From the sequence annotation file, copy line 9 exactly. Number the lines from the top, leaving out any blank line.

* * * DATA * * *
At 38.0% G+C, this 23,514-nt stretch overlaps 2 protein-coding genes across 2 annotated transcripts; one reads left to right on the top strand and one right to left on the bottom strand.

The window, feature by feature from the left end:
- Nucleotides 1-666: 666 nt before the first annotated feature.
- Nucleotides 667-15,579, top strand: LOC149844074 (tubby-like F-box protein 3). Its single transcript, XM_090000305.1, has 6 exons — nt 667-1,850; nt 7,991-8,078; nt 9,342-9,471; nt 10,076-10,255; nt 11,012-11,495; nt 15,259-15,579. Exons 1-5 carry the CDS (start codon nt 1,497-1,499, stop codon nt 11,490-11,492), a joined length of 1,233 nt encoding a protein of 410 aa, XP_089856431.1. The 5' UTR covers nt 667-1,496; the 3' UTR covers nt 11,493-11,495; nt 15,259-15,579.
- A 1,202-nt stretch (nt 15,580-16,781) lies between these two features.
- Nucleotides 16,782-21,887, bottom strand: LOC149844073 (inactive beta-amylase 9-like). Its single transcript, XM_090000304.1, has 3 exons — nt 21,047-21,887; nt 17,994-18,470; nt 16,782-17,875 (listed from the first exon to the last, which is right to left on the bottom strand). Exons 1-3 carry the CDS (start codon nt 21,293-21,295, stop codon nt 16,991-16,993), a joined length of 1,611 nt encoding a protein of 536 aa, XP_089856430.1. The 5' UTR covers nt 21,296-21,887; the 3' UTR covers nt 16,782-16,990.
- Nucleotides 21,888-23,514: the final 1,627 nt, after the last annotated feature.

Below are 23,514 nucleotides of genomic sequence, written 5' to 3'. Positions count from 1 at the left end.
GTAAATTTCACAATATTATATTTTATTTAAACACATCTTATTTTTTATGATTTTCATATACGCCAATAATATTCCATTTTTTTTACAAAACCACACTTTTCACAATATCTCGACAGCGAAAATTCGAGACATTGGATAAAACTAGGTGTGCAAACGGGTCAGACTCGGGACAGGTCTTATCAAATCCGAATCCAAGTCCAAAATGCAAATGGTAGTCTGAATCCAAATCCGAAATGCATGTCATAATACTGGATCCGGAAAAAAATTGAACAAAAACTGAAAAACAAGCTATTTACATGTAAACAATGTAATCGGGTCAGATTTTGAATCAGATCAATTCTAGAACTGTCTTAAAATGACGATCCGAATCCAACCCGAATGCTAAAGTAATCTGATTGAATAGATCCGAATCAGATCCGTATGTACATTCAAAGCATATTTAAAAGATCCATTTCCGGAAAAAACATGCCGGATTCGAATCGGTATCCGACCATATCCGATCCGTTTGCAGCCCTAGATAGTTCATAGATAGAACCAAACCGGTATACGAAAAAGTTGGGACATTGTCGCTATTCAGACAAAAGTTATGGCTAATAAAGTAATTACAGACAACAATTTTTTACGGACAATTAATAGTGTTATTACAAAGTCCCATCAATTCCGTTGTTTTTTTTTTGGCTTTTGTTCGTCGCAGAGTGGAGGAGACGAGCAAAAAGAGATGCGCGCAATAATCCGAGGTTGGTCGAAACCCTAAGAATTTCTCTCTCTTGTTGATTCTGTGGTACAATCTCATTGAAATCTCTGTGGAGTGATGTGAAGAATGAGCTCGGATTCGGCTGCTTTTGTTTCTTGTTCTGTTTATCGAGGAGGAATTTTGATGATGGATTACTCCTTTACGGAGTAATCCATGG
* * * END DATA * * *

GTAAATTTCACAATATTATATTTTATTTAAACACATCTTATTTTTTATGATTTTCATATACGCCAATAATATTCCATTTTTTTTACAAAACCACACTTTTCACAATATCTCGACAGCGAAAATTCGAGACATTGGATAAAACTAGGTGTGCAAACGGGTCAGACTCGGGACAGGTCTTATCAAATCCGAATCCAAGTCCAAAATGCAAATGGTAGTCTGAATCCAAATCCGAAATGCATGTCATAATACTGGATCCGGAAAAAAATTGAACAAAAACTGAAAAACAAGCTATTTACATGTAAACAATGTAATCGGGTCAGATTTTGAATCAGATCAATTCTAGAACTGTCTTAAAATGACGATCCGAATCCAACCCGAATGCTAAAGTAATCTGATTGAATAGATCCGAATCAGATCCGTATGTACATTCAAAGCATATTTAAAAGATCCATTTCCGGAAAAAACATGCCGGATTCGAATCGGTATCCGACCATATCCGATCCGTTTGCAGCCCTAGATAGTTCATAGATAGAACCAAACCGGTATACGAAAAAGTTGGGACATTGTCGCTATTCAGACAAAAGTTATGGCTAATAAAGTAATTACAGACAACAATTTTTTACGGACAATTAATAGTGTTATTACAAAGTCCCATCAATTCCGTTGTTTTTTTTTTGGCTTTTGTTCGTCGCAGAGTGGAGGAGACGAGCAAAAAGAGATGCGCGCAATAATCCGAGGTTGGTCGAAACCCTAAGAATTTCTCTCTCTTGTTGATTCTGTGGTACAATCTCATTGAAATCTCTGTGGAGTGATGTGAAGAATGAGCTCGGATTCGGCTGCTTTTGTTTCTTGTTCTGTTTATCGAGGAGGAATTTTGATGATGGATTACTCCTTTACGGAGTAATCCATGG